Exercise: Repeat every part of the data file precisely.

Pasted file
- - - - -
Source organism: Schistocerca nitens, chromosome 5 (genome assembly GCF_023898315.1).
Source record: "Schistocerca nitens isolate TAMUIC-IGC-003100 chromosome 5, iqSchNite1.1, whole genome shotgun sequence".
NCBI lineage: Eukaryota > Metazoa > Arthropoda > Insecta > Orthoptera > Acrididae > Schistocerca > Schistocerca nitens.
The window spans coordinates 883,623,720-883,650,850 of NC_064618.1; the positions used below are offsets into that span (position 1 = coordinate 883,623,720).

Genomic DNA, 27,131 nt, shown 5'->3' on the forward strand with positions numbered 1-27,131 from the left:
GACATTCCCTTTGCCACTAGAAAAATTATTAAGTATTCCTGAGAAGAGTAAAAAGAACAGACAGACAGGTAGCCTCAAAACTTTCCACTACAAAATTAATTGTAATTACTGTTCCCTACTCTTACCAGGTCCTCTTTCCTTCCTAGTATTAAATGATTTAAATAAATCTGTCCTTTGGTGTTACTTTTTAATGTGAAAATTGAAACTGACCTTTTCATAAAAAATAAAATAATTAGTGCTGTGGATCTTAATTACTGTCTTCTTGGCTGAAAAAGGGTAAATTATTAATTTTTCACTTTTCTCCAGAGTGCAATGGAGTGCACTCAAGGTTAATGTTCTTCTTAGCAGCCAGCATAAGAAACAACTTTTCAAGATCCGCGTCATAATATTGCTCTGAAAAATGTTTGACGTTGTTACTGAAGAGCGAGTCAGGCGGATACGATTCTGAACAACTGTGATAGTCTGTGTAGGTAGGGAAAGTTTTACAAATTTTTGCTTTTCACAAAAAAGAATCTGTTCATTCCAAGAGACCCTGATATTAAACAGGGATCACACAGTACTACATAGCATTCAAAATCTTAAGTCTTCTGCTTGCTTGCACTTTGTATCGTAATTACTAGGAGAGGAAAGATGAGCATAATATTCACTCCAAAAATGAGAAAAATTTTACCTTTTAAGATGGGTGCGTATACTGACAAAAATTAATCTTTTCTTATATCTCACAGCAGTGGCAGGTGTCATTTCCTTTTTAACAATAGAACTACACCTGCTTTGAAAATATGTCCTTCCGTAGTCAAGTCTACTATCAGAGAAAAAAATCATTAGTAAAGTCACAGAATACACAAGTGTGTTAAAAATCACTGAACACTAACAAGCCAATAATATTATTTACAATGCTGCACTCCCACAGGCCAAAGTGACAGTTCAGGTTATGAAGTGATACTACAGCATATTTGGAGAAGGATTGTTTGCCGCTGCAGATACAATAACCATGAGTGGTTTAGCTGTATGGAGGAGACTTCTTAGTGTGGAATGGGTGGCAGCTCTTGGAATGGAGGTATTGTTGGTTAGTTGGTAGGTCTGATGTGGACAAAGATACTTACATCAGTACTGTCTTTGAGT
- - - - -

Source organism: Schistocerca nitens, chromosome 5 (genome assembly GCF_023898315.1).
Source record: "Schistocerca nitens isolate TAMUIC-IGC-003100 chromosome 5, iqSchNite1.1, whole genome shotgun sequence".
NCBI lineage: Eukaryota > Metazoa > Arthropoda > Insecta > Orthoptera > Acrididae > Schistocerca > Schistocerca nitens.
The window spans coordinates 883,623,720-883,650,850 of NC_064618.1; the positions used below are offsets into that span (position 1 = coordinate 883,623,720).

Genomic DNA, 27,131 nt, shown 5'->3' on the forward strand with positions numbered 1-27,131 from the left:
GACATTCCCTTTGCCACTAGAAAAATTATTAAGTATTCCTGAGAAGAGTAAAAAGAACAGACAGACAGGTAGCCTCAAAACTTTCCACTACAAAATTAATTGTAATTACTGTTCCCTACTCTTACCAGGTCCTCTTTCCTTCCTAGTATTAAATGATTTAAATAAATCTGTCCTTTGGTGTTACTTTTTAATGTGAAAATTGAAACTGACCTTTTCATAAAAAATAAAATAATTAGTGCTGTGGATCTTAATTACTGTCTTCTTGGCTGAAAAAGGGTAAATTATTAATTTTTCACTTTTCTCCAGAGTGCAATGGAGTGCACTCAAGGTTAATGTTCTTCTTAGCAGCCAGCATAAGAAACAACTTTTCAAGATCCGCGTCATAATATTGCTCTGAAAAATGTTTGACGTTGTTACTGAAGAGCGAGTCAGGCGGATACGATTCTGAACAACTGTGATAGTCTGTGTAGGTAGGGAAAGTTTTACAAATTTTTGCTTTTCACAAAAAAGAATCTGTTCATTCCAAGAGACCCTGATATTAAACAGGGATCACACAGTACTACATAGCATTCAAAATCTTAAGTCTTCTGCTTGCTTGCACTTTGTATCGTAATTACTAGGAGAGGAAAGATGAGCATAATATTCACTCCAAAAATGAGAAAAATTTTACCTTTTAAGATGGGTGCGTATACTGACAAAAATTAATCTTTTCTTATATCTCACAGCAGTGGCAGGTGTCATTTCCTTTTTAACAATAGAACTACACCTGCTTTGAAAATATGTCCTTCCGTAGTCAAGTCTACTATCAGAGAAAAAAATCATTAGTAAAGTCACAGAATACACAAGTGTGTTAAAAATCACTGAACACTAACAAGCCAATAATATTATTTACAATGCTGCACTCCCACAGGCCAAAGTGACAGTTCAGGTTATGAAGTGATACTACAGCATATTTGGAGAAGGATTGTTTGCCGCTGCAGATACAATAACCATGAGTGGTTTAGCTGTATGGAGGAGACTTCTTAGTGTGGAATGGGTGGCAGCTCTTGGAATGGAGGTATTGTTGGTTAGTTGGTAGGTCTGATGTGGACAAAGATACTTACATCAGTACTGTCTTTGAGT